Morocco grants asylum to former Catalan leader

Carles Puigdemont: The man who wants to break up Spain. [Photo: Reuters]

Morocco has decided to grant political asylum to the former leader of the Catalonia region, Carles Puigdemont, in a new and provocative move against Spain, which recently allowed the Sahrawi President Brahim Ghali to enter its territory. Puigdemont is accused by the Spanish authorities of provoking discord after his attempt to secede Catalonia from Spain in 2017.

According to Middle East Monitor, the asylum decision was based on “the principle of reciprocity to host the Catalan independence leader” as a response to the Polisario Front Secretary-General going to Spain to receive treatment after contracting Covid-19.

The Spanish newspaper El Pais quoted an official in the Spanish foreign ministry as saying that hosting Ghali “was motivated by purely humanitarian reasons.” The source stressed that the Polisario leader was allowed to be hospitalised in the European country because he used to live there as a representative of the movement.

Political differences have escalated between Madrid and Rabat recently, not least over the demarcation of the maritime border, considered by observers to be one of the most delicate issues that remains unresolved, as well as Spain’s position on Donald Trump’s recognition of Moroccan sovereignty over Western Sahara. The Spanish reiterated their support for international legitimacy, which Rabat viewed as a negative position coming from a neighbourly state and strategic partner of the Kingdom.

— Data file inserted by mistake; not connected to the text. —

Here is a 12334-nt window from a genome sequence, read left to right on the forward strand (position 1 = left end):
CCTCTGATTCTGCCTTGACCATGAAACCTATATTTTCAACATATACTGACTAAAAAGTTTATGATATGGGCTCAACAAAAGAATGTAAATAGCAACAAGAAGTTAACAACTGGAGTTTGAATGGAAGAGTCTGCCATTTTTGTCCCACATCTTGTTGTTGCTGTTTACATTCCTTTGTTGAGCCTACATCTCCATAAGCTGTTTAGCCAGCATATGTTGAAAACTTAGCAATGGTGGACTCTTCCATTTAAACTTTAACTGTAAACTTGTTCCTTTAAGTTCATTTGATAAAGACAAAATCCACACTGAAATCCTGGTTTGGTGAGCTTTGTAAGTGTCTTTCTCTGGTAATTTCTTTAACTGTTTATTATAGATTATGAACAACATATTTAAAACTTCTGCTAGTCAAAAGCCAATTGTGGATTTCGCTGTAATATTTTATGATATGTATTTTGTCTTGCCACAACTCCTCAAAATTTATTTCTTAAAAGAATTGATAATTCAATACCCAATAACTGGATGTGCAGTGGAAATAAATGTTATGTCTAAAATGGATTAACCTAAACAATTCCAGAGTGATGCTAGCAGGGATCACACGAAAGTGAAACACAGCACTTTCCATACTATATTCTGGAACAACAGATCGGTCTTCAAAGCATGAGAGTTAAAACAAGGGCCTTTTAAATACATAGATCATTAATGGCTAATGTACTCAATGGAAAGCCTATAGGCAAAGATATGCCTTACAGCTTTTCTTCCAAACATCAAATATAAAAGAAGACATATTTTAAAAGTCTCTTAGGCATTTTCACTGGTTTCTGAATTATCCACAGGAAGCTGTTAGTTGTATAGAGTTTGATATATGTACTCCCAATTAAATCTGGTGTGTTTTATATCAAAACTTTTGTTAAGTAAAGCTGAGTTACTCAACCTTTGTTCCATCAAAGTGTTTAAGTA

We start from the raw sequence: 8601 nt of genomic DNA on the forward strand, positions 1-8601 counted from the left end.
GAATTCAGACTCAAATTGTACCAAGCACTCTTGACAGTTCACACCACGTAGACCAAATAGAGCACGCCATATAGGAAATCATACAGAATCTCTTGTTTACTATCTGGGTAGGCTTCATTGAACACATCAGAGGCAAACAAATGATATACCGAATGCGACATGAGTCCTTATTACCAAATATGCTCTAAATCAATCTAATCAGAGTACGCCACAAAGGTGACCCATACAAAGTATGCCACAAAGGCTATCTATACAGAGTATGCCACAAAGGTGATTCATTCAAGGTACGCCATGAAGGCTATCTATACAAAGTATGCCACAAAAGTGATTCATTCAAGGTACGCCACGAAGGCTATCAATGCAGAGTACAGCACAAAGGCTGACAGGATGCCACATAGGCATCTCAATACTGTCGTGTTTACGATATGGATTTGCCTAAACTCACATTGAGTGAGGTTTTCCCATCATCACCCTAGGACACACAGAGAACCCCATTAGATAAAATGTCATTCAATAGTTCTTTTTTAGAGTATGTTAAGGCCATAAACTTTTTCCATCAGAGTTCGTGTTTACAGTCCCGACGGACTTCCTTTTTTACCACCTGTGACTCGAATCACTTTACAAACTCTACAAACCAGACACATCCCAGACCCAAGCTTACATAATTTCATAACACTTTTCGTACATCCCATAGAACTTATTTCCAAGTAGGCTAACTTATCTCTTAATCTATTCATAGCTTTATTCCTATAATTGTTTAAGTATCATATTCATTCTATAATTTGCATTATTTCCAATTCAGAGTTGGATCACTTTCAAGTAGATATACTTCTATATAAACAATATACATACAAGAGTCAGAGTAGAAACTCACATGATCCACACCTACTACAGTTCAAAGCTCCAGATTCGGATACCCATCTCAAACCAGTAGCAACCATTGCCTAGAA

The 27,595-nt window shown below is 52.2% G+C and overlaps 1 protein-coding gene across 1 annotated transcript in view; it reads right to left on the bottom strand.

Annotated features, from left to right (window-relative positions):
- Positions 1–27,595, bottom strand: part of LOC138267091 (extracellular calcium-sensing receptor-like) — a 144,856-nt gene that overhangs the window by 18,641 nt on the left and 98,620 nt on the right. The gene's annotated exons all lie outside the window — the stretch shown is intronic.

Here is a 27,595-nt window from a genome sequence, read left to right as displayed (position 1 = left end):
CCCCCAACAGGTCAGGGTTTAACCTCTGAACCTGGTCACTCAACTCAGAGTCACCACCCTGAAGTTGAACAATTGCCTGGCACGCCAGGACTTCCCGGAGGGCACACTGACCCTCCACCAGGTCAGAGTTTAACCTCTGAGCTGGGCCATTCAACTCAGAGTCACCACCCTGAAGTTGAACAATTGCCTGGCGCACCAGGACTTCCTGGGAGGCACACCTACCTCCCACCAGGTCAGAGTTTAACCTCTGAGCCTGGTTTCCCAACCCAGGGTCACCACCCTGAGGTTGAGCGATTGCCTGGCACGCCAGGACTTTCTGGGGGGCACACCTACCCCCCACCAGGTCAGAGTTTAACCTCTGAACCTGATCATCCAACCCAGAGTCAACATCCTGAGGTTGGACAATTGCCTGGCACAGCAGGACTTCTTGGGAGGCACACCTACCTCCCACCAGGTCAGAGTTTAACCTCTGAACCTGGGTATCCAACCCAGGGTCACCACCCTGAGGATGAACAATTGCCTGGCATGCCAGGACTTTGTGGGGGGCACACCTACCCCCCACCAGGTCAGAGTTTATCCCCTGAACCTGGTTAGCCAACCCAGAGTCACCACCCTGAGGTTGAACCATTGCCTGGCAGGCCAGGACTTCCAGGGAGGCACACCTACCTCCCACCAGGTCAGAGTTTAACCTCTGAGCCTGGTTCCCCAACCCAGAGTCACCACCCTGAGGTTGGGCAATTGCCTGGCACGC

These differences cast a shadow over Spanish public opinion, especially in media and political circles, which criticise Moroccan policies, especially what they called the “blackmail approach” that Rabat is said to use by flooding the region with illegal migrants and smuggled narcotics. Spain’s Vox Party has called for economic sanctions on Morocco for this “blackmail”.

The party linked the arrival of dozens of illegal Moroccan immigrants in the Spanish enclave of Ceuta after swimming from the Moroccan side of the border, and attempts by other immigrants to cross the barrier separating Morocco and Melilla, with Spain’s reception of the Polisario leader.

The Polisario Front also expressed its unease about Morocco’s latest moves. A member of the movement’s National Secretariat, Oubi Buchraya Bachir, declared that Rabat is using the same approach it has always maintained. “It really is inappropriate to use this as a pretext to blackmail Spain over economic, trade and immigration issues,” he said.

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